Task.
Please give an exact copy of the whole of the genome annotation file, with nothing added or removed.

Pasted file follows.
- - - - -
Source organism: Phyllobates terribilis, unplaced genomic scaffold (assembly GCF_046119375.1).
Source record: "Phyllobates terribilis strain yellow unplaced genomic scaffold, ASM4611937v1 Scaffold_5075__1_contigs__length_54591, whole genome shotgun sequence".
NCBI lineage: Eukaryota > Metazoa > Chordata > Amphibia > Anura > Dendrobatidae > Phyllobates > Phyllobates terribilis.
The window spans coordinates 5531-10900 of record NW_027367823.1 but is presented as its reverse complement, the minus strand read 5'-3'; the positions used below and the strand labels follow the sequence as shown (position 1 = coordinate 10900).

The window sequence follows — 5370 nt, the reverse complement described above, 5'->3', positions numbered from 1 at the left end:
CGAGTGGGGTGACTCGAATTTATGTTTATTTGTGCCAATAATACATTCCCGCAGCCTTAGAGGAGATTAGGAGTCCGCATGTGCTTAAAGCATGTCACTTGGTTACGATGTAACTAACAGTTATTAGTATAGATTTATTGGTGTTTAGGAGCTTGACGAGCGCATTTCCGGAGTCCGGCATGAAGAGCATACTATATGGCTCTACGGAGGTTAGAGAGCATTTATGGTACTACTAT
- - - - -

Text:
Source organism: Phyllobates terribilis, unplaced genomic scaffold (assembly GCF_046119375.1).
Source record: "Phyllobates terribilis strain yellow unplaced genomic scaffold, ASM4611937v1 Scaffold_5075__1_contigs__length_54591, whole genome shotgun sequence".
NCBI lineage: Eukaryota > Metazoa > Chordata > Amphibia > Anura > Dendrobatidae > Phyllobates > Phyllobates terribilis.
The window spans coordinates 5531-10900 of record NW_027367823.1 but is presented as its reverse complement, the minus strand read 5'-3'; the positions used below and the strand labels follow the sequence as shown (position 1 = coordinate 10900).

The window sequence follows — 5370 nt, the reverse complement described above, 5'->3', positions numbered from 1 at the left end:
CGAGTGGGGTGACTCGAATTTATGTTTATTTGTGCCAATAATACATTCCCGCAGCCTTAGAGGAGATTAGGAGTCCGCATGTGCTTAAAGCATGTCACTTGGTTACGATGTAACTAACAGTTATTAGTATAGATTTATTGGTGTTTAGGAGCTTGACGAGCGCATTTCCGGAGTCCGGCATGAAGAGCATACTATATGGCTCTACGGAGGTTAGAGAGCATTTATGGTACTACTAT